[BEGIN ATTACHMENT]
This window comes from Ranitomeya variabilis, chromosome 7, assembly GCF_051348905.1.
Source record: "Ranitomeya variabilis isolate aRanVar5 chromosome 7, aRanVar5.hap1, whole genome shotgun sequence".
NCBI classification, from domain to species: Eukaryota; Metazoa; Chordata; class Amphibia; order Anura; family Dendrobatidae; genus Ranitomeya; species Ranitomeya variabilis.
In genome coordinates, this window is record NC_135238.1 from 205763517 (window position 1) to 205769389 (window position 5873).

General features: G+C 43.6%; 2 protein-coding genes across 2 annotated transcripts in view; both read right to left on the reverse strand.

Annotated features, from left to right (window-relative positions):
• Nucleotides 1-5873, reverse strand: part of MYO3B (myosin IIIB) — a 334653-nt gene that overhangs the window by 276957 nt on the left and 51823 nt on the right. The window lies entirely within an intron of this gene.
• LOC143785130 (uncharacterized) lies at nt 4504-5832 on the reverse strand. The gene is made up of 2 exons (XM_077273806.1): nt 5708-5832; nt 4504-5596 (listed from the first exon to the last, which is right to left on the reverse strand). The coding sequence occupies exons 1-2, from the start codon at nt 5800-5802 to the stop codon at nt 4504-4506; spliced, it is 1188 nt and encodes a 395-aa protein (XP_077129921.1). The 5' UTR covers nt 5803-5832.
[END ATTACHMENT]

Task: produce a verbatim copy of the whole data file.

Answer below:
This window comes from Ranitomeya variabilis, chromosome 7, assembly GCF_051348905.1.
Source record: "Ranitomeya variabilis isolate aRanVar5 chromosome 7, aRanVar5.hap1, whole genome shotgun sequence".
NCBI classification, from domain to species: Eukaryota; Metazoa; Chordata; class Amphibia; order Anura; family Dendrobatidae; genus Ranitomeya; species Ranitomeya variabilis.
In genome coordinates, this window is record NC_135238.1 from 205763517 (window position 1) to 205769389 (window position 5873).

General features: G+C 43.6%; 2 protein-coding genes across 2 annotated transcripts in view; both read right to left on the reverse strand.

Annotated features, from left to right (window-relative positions):
• Nucleotides 1-5873, reverse strand: part of MYO3B (myosin IIIB) — a 334653-nt gene that overhangs the window by 276957 nt on the left and 51823 nt on the right. The window lies entirely within an intron of this gene.
• LOC143785130 (uncharacterized) lies at nt 4504-5832 on the reverse strand. The gene is made up of 2 exons (XM_077273806.1): nt 5708-5832; nt 4504-5596 (listed from the first exon to the last, which is right to left on the reverse strand). The coding sequence occupies exons 1-2, from the start codon at nt 5800-5802 to the stop codon at nt 4504-4506; spliced, it is 1188 nt and encodes a 395-aa protein (XP_077129921.1). The 5' UTR covers nt 5803-5832.